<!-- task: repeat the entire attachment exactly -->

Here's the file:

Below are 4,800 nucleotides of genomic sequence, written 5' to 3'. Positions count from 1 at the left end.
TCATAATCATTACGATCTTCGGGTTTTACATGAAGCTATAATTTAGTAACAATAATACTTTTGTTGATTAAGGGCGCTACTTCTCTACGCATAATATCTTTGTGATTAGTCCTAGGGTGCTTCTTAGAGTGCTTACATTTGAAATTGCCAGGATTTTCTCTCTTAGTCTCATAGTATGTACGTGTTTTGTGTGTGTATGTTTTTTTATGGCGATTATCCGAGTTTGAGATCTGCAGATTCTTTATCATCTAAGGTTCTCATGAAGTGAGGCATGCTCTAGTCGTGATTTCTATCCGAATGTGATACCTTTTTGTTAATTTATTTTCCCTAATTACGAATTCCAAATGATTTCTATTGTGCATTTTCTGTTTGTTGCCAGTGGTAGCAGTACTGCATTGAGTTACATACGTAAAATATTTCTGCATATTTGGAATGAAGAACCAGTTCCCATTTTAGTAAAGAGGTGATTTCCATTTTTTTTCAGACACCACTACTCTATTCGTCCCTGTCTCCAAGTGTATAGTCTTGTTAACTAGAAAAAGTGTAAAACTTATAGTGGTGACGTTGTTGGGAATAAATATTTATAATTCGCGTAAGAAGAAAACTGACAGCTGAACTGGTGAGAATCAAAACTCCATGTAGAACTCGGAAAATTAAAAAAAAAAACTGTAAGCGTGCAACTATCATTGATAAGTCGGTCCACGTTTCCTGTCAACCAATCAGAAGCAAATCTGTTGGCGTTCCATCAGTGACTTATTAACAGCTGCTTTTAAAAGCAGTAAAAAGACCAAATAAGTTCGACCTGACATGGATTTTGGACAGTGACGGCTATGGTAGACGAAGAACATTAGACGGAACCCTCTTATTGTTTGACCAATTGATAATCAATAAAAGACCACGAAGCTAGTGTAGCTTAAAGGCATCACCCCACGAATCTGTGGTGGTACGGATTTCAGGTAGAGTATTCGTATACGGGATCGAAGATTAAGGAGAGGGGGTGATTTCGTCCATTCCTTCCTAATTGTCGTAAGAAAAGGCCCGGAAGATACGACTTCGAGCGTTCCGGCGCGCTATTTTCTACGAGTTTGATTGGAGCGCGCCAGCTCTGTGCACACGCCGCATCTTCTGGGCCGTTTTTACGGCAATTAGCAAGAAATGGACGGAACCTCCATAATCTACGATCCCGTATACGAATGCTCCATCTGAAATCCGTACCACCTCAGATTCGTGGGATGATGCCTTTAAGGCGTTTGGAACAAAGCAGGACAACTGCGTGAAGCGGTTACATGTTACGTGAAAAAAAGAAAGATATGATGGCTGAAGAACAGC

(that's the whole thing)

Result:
Below are 4,800 nucleotides of genomic sequence, written 5' to 3'. Positions count from 1 at the left end.
TCATAATCATTACGATCTTCGGGTTTTACATGAAGCTATAATTTAGTAACAATAATACTTTTGTTGATTAAGGGCGCTACTTCTCTACGCATAATATCTTTGTGATTAGTCCTAGGGTGCTTCTTAGAGTGCTTACATTTGAAATTGCCAGGATTTTCTCTCTTAGTCTCATAGTATGTACGTGTTTTGTGTGTGTATGTTTTTTTATGGCGATTATCCGAGTTTGAGATCTGCAGATTCTTTATCATCTAAGGTTCTCATGAAGTGAGGCATGCTCTAGTCGTGATTTCTATCCGAATGTGATACCTTTTTGTTAATTTATTTTCCCTAATTACGAATTCCAAATGATTTCTATTGTGCATTTTCTGTTTGTTGCCAGTGGTAGCAGTACTGCATTGAGTTACATACGTAAAATATTTCTGCATATTTGGAATGAAGAACCAGTTCCCATTTTAGTAAAGAGGTGATTTCCATTTTTTTTCAGACACCACTACTCTATTCGTCCCTGTCTCCAAGTGTATAGTCTTGTTAACTAGAAAAAGTGTAAAACTTATAGTGGTGACGTTGTTGGGAATAAATATTTATAATTCGCGTAAGAAGAAAACTGACAGCTGAACTGGTGAGAATCAAAACTCCATGTAGAACTCGGAAAATTAAAAAAAAAAACTGTAAGCGTGCAACTATCATTGATAAGTCGGTCCACGTTTCCTGTCAACCAATCAGAAGCAAATCTGTTGGCGTTCCATCAGTGACTTATTAACAGCTGCTTTTAAAAGCAGTAAAAAGACCAAATAAGTTCGACCTGACATGGATTTTGGACAGTGACGGCTATGGTAGACGAAGAACATTAGACGGAACCCTCTTATTGTTTGACCAATTGATAATCAATAAAAGACCACGAAGCTAGTGTAGCTTAAAGGCATCACCCCACGAATCTGTGGTGGTACGGATTTCAGGTAGAGTATTCGTATACGGGATCGAAGATTAAGGAGAGGGGGTGATTTCGTCCATTCCTTCCTAATTGTCGTAAGAAAAGGCCCGGAAGATACGACTTCGAGCGTTCCGGCGCGCTATTTTCTACGAGTTTGATTGGAGCGCGCCAGCTCTGTGCACACGCCGCATCTTCTGGGCCGTTTTTACGGCAATTAGCAAGAAATGGACGGAACCTCCATAATCTACGATCCCGTATACGAATGCTCCATCTGAAATCCGTACCACCTCAGATTCGTGGGATGATGCCTTTAAGGCGTTTGGAACAAAGCAGGACAACTGCGTGAAGCGGTTACATGTTACGTGAAAAAAAGAAAGATATGATGGCTGAAGAACAGC